A: With SARS and MERS we were facing more virulent agents, they were more dangerous, with higher mortality rates. However, these diseases were much more contained in their regions, China and the Middle east. The important thing is that these diseases did not recur. This is important, the error we made in Europe and Western countries, was that we thought COVID was another SARS or MERS. We thought it would stay in China and Asia. That was our first mistake. Now it is proving difficult to resolve.
Q: Are you concerned that different strains of COVID 19 can emerge?
A: I am not as concerned about mutations, although I may be wrong. Viruses are very peculiar agents. They cannot continue to proliferate without a host. I am more concerned that once the virus is contained in one region, infection may recur by being imported back into that region by travellers. This is beginning to happen in Singapore and Hong Kong. In China they have no more local cases, but they do see cases being imported.
This is important. If you get COVID infection 85% of the population will be immunised. The remaining 15% of population may not be immunised even after being infected. Those people could be re-infected. Projections of current pandemic suggest anywhere from 50% to 80% of population will be infected eventually. The more you contain the population, the less people will get infected, but if you open your borders and infected people come, the epidemic can start again. In Korea now they are not only taking temperature of visitors, they are doing the PCR testing on visitors from countries at risk.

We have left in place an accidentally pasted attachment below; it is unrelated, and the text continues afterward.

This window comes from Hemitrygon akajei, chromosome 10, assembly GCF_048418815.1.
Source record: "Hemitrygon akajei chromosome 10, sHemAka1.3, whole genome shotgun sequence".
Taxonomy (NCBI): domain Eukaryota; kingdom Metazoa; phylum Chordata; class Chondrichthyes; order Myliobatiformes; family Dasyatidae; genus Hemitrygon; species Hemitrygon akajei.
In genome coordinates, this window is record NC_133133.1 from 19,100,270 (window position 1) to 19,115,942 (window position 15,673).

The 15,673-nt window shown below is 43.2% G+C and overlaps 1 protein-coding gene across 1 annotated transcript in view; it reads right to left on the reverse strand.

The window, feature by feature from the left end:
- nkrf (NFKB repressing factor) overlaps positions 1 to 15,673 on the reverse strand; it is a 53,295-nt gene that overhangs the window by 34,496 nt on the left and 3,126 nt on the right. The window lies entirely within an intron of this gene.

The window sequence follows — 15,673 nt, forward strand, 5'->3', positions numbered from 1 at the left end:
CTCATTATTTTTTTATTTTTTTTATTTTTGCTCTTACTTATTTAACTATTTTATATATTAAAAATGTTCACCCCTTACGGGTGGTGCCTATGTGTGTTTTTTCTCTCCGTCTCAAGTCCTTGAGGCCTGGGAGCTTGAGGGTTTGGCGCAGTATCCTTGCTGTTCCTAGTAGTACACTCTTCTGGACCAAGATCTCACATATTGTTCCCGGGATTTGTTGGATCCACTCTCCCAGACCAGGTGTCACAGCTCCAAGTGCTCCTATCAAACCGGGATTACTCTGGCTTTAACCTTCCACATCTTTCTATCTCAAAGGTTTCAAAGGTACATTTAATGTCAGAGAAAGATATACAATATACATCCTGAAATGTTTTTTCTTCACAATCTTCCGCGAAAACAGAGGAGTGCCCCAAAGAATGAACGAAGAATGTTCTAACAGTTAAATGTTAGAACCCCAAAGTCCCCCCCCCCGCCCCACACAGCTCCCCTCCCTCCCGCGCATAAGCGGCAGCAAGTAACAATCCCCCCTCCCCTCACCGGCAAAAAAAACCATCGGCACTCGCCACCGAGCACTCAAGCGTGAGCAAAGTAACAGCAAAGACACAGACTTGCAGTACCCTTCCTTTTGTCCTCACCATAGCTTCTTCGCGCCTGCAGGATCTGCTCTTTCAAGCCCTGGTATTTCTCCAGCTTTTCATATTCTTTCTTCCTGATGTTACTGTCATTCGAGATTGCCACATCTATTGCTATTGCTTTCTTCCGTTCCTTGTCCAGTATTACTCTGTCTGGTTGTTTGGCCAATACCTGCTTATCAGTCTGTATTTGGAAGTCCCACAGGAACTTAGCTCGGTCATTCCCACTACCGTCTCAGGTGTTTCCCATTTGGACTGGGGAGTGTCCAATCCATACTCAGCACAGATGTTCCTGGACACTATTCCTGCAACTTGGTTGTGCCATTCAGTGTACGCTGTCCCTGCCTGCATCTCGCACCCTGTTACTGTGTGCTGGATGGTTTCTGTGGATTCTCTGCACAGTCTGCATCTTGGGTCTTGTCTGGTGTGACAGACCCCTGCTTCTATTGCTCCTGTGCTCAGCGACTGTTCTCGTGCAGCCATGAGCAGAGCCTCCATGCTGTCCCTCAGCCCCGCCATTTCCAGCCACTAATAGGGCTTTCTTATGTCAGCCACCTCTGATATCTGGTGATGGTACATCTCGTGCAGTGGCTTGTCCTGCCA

Q: What are the challenges for developing a vaccine?
A: A lot of people are working on this. With SARS and MERS you didn’t have new infections or mutations. It wasn’t as important to have a vaccine as is the case for influenza. The difference is that COVID is now worldwide. A vaccine will be very important for this disease. COVID may become a recurring problem year after year. Even though the genetic sequence of COVID-19 is available, and the virus has been isolated in culture, it will take months to develop a vaccine which will then need to be tested. Trials are said to be starting in US soon.
Q: Finally, what is your advice to your colleagues in ophthalmology?
A: My advice is be safe, take all appropriate precautions to protect yourself and your patients. Remember the virus can be found in the conjunctiva. We are all in this together, and must fight strongly this viral war.
We want to hear from you with stories, suggestions or ideas, national recommendations and guidelines. Please send all your items to COVID19@escrs.org or use wetransfer.com for larger files